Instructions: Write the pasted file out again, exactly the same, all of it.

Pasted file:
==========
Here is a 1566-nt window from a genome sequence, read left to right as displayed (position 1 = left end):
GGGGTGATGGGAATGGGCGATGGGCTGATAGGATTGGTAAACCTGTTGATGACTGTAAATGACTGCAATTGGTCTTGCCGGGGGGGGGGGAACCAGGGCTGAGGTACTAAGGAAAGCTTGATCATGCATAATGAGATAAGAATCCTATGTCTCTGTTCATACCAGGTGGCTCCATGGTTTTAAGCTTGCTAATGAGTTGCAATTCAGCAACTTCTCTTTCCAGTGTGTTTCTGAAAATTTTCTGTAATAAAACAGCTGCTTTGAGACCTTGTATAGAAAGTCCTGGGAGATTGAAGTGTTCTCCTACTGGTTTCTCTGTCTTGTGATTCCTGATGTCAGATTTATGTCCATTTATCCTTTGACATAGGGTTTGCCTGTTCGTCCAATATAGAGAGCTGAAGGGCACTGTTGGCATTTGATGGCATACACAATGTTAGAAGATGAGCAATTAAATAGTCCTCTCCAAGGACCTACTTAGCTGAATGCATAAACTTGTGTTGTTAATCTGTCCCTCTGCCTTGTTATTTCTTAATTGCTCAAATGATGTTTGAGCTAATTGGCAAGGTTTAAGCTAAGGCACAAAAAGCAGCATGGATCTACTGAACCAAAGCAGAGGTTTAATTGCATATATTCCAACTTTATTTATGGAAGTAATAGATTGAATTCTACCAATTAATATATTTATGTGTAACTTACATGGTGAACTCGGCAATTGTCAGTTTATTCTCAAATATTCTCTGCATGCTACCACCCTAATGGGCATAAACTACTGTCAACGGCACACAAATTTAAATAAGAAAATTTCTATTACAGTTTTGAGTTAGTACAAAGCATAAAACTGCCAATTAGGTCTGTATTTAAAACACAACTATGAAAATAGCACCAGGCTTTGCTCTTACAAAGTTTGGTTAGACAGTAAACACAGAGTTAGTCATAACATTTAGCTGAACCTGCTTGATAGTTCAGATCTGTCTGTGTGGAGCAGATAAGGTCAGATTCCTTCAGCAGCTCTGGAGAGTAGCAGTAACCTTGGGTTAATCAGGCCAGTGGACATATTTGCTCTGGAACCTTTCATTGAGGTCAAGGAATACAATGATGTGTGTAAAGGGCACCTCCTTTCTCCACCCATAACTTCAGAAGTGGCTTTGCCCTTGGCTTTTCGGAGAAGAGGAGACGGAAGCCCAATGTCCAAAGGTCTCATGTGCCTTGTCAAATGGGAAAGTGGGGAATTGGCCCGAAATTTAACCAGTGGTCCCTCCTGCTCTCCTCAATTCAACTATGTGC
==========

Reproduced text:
Here is a 1566-nt window from a genome sequence, read left to right as displayed (position 1 = left end):
GGGGTGATGGGAATGGGCGATGGGCTGATAGGATTGGTAAACCTGTTGATGACTGTAAATGACTGCAATTGGTCTTGCCGGGGGGGGGGGAACCAGGGCTGAGGTACTAAGGAAAGCTTGATCATGCATAATGAGATAAGAATCCTATGTCTCTGTTCATACCAGGTGGCTCCATGGTTTTAAGCTTGCTAATGAGTTGCAATTCAGCAACTTCTCTTTCCAGTGTGTTTCTGAAAATTTTCTGTAATAAAACAGCTGCTTTGAGACCTTGTATAGAAAGTCCTGGGAGATTGAAGTGTTCTCCTACTGGTTTCTCTGTCTTGTGATTCCTGATGTCAGATTTATGTCCATTTATCCTTTGACATAGGGTTTGCCTGTTCGTCCAATATAGAGAGCTGAAGGGCACTGTTGGCATTTGATGGCATACACAATGTTAGAAGATGAGCAATTAAATAGTCCTCTCCAAGGACCTACTTAGCTGAATGCATAAACTTGTGTTGTTAATCTGTCCCTCTGCCTTGTTATTTCTTAATTGCTCAAATGATGTTTGAGCTAATTGGCAAGGTTTAAGCTAAGGCACAAAAAGCAGCATGGATCTACTGAACCAAAGCAGAGGTTTAATTGCATATATTCCAACTTTATTTATGGAAGTAATAGATTGAATTCTACCAATTAATATATTTATGTGTAACTTACATGGTGAACTCGGCAATTGTCAGTTTATTCTCAAATATTCTCTGCATGCTACCACCCTAATGGGCATAAACTACTGTCAACGGCACACAAATTTAAATAAGAAAATTTCTATTACAGTTTTGAGTTAGTACAAAGCATAAAACTGCCAATTAGGTCTGTATTTAAAACACAACTATGAAAATAGCACCAGGCTTTGCTCTTACAAAGTTTGGTTAGACAGTAAACACAGAGTTAGTCATAACATTTAGCTGAACCTGCTTGATAGTTCAGATCTGTCTGTGTGGAGCAGATAAGGTCAGATTCCTTCAGCAGCTCTGGAGAGTAGCAGTAACCTTGGGTTAATCAGGCCAGTGGACATATTTGCTCTGGAACCTTTCATTGAGGTCAAGGAATACAATGATGTGTGTAAAGGGCACCTCCTTTCTCCACCCATAACTTCAGAAGTGGCTTTGCCCTTGGCTTTTCGGAGAAGAGGAGACGGAAGCCCAATGTCCAAAGGTCTCATGTGCCTTGTCAAATGGGAAAGTGGGGAATTGGCCCGAAATTTAACCAGTGGTCCCTCCTGCTCTCCTCAATTCAACTATGTGC